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Increasingly evident effects of a long-term culture in the space environment on Medaka fish genes

Last Updated: January 18, 2016

An experiment rearing Medaka fish* (Oryzias latipes) was conducted for two months from October 2012 in the Aquatic Habitat (AQH) on the Japanese Experiment Module ("Kibo") of the International Space Station (ISS). The research intends to clarify the mechanisms of bone metabolism in microgravity.

* Effect of microgravity on osteoclasts and analysis of the gravity sensing system in medaka (Medaka osteoclast)
Principal Investigator (PI): Akira Kudo, Professor, Department of Biological Information, Graduate School of Bioscience and Biotechnology, Tokyo Institute of Technology

The results of the study have been published in an academic journal by the Tokyo Institute of Technology and JAXA.*1 This time, another joint research group headed by Professor Hiroshi Mitani of Tokyo University and Professor Shuji Terai of Niigata University analyzed the gene expression of medaka cultured on the ISS, with the results being published in PLOS ONE, *2 a U.S. scientific journal.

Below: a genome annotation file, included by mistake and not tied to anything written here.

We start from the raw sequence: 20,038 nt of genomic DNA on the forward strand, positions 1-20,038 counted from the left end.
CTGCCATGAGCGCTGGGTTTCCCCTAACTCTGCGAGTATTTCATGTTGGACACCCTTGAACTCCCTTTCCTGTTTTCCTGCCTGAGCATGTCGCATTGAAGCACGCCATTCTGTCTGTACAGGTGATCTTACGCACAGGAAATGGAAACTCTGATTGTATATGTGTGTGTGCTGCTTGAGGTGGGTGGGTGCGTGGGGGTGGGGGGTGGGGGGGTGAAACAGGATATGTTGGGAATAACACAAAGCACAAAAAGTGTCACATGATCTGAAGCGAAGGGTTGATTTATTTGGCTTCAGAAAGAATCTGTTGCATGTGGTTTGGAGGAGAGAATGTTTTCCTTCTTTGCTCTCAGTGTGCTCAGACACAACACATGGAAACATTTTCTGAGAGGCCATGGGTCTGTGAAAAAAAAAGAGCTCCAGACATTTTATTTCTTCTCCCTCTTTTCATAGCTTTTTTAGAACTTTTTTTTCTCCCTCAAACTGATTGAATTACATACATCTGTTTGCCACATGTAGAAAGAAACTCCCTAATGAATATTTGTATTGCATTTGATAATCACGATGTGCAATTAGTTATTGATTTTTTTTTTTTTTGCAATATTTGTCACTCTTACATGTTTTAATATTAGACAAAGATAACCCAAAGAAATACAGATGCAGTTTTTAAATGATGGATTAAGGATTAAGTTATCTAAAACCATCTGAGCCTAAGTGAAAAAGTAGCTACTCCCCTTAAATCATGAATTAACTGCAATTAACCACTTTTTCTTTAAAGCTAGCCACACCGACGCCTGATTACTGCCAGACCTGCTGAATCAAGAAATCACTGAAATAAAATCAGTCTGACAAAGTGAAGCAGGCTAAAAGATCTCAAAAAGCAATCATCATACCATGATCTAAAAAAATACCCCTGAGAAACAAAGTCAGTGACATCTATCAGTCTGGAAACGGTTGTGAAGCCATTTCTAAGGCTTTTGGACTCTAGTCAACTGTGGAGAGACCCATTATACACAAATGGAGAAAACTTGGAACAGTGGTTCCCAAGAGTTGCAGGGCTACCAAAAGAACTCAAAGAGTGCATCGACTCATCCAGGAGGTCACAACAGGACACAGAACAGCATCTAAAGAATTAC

The team conducted a comprehensive analysis of the six kinds of tissues in juvenile medaka cultured on the ISS for two months, and found that multiple genes are expressed differently than those on the ground. In addition, some genes showed common expression changes in all tissues cultured on the ISS.

Finding how such changes in gene expression occur will help prevent or solve health problems that astronauts may face during prolonged space travel.

*1 Microgravity promotes osteoclast activity in medaka fish reared on the International Space Station Scientific Reports, 21 September 2015
*2 Histological and Transcriptomic Analysis of Adult Japanese Medaka Sampled Onboard the International Space Station PLOS ONE, October 1, 2015

*All times are Japan Standard Time (JST)

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